Werner Bardenhewer

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Werner Bardenhewer
Werner Bardenhewer.jpg
Bardenhewer in 2012
Born
Joseph Werner Bardenhewer

(1929-01-30)30 January 1929
Died10 April 2019(2019-04-10) (aged 90)
Wiesbaden, Hesse, Germany
Education
OccupationCatholic priest
Organization

Joseph Werner Bardenhewer (30 January 1929 − 10 April 2019) was a German Catholic priest. He was Dean of Wiesbaden, the state capital of Hesse, at the central parish St. Bonifatius from 1974 to 1996. He served for two years at the Eibingen Abbey founded by Hildegard of Bingen. In 1999, he founded the Wiesbaden chapter of the charity organisation africa action, which provides help in health care and education in countries of the Sahel region. He was active as a priest until his death, and had traveled to West Africa to contact the partner organizations. He received Burkina Faso's highest national award, the Knight of the country's National Order, in 2016.

Early life[edit]

Born Joseph Werner Bardenhewer[1] in Arnsberg[2] on 30 January 1929,[3] Bardenhewer moved with his family to Wiesbaden in 1937,[2] where he attended the Diltheyschule [de]. He studied at the Philosophisch-Theologische Hochschule Sankt Georgen and in Fribourg, Switzerland.[4] He was ordained a priest by Bishop Wilhelm Kempf on 8 December 1955.[2][5]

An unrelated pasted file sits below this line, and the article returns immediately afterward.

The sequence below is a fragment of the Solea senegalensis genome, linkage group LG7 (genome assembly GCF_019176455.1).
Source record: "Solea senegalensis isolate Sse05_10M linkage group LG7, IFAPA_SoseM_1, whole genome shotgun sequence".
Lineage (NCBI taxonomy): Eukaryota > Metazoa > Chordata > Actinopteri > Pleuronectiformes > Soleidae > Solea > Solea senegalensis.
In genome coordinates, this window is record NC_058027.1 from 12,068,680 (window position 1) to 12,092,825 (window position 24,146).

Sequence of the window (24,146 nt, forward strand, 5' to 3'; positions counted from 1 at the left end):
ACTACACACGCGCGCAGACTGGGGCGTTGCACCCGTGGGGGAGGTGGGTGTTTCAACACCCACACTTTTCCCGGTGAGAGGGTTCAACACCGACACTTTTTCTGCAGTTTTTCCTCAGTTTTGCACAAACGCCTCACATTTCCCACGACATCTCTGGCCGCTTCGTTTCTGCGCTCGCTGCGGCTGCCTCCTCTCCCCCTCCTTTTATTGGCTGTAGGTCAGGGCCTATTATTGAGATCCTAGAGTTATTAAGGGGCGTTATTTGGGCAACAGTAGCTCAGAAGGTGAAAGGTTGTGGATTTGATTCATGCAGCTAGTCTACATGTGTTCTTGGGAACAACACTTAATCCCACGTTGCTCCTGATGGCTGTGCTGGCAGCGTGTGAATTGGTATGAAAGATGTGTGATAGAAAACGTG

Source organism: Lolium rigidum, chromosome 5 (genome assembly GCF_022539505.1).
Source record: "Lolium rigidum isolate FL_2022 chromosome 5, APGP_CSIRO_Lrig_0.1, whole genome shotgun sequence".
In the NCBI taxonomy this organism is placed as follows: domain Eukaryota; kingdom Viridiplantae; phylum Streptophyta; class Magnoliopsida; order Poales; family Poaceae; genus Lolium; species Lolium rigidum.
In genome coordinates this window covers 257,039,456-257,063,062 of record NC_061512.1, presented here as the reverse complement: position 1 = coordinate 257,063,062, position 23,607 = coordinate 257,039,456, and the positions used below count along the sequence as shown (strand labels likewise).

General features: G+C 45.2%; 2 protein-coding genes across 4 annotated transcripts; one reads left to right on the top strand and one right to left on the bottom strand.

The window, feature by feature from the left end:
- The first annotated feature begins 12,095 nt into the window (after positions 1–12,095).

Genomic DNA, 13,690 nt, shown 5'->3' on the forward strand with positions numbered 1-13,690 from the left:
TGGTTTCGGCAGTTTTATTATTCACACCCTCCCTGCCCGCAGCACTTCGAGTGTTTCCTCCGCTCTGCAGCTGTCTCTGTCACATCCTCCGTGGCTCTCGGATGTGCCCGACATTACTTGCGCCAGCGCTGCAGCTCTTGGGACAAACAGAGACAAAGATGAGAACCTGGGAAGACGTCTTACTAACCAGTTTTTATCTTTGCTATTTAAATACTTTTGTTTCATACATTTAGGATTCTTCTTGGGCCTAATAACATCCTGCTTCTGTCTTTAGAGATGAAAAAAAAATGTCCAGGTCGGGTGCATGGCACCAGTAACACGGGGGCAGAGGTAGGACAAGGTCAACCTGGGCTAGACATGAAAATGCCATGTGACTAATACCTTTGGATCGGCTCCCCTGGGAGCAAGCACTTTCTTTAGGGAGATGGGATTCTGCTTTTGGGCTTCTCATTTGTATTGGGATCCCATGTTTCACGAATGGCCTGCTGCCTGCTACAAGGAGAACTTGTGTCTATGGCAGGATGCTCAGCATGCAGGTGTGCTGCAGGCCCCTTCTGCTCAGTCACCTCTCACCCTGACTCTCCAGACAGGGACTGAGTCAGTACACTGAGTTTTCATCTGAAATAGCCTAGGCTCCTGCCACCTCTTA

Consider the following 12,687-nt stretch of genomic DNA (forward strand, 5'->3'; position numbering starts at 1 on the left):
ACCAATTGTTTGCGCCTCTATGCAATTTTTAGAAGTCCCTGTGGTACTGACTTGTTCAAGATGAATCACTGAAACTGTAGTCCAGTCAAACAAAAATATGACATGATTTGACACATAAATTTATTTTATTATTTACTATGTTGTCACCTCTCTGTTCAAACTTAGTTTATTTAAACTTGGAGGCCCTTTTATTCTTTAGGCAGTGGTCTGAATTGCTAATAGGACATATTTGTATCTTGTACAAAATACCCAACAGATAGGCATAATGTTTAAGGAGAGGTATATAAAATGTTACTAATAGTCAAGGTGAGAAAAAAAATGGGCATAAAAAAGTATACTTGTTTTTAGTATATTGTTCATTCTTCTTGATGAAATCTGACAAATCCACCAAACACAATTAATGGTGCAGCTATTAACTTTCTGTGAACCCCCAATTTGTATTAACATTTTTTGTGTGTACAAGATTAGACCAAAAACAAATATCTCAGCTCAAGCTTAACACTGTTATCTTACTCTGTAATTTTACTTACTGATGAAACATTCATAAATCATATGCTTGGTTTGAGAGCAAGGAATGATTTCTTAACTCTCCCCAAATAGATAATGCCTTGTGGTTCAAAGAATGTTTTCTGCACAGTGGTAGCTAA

Religious career[edit]

Bardenhewer (fourth from right) between Bishop Ambroise from Maradi, Niger, and Heidemarie Wieczorek-Zeul with members of the board of the africa action in Wiesbaden in 2011
Mass with Bardenhewer in Mariä Heimsuchung, Wiesbaden, on 24 February 2019

His first position was as Kaplan (assisting priest) in Nauort from 1 January 1956.[2] In mid-1959, he was called to the administration of the Diocese of Limburg by Alexander Stein, to serve as the Diözesansekretär of the Sozialreferat (Department for Social Affairs). From 1962, he was priest for the Berufsschule in Wiesbaden. From 1967, he was vicar of the Wiesbaden parish St. Andreas, and became its parish priest on 1 November 1968. Simultaneously, he was dean of the section Wiesbaden-Mitte from 1971 to 1974.[2] He cofounded an ecumenical association Arbeitsgemeinschaft Sozialer Brennpunkt (Working group social focal point), in close collaboration with the Protestant parish of Matthäus, political parties, schools and social groups.[5]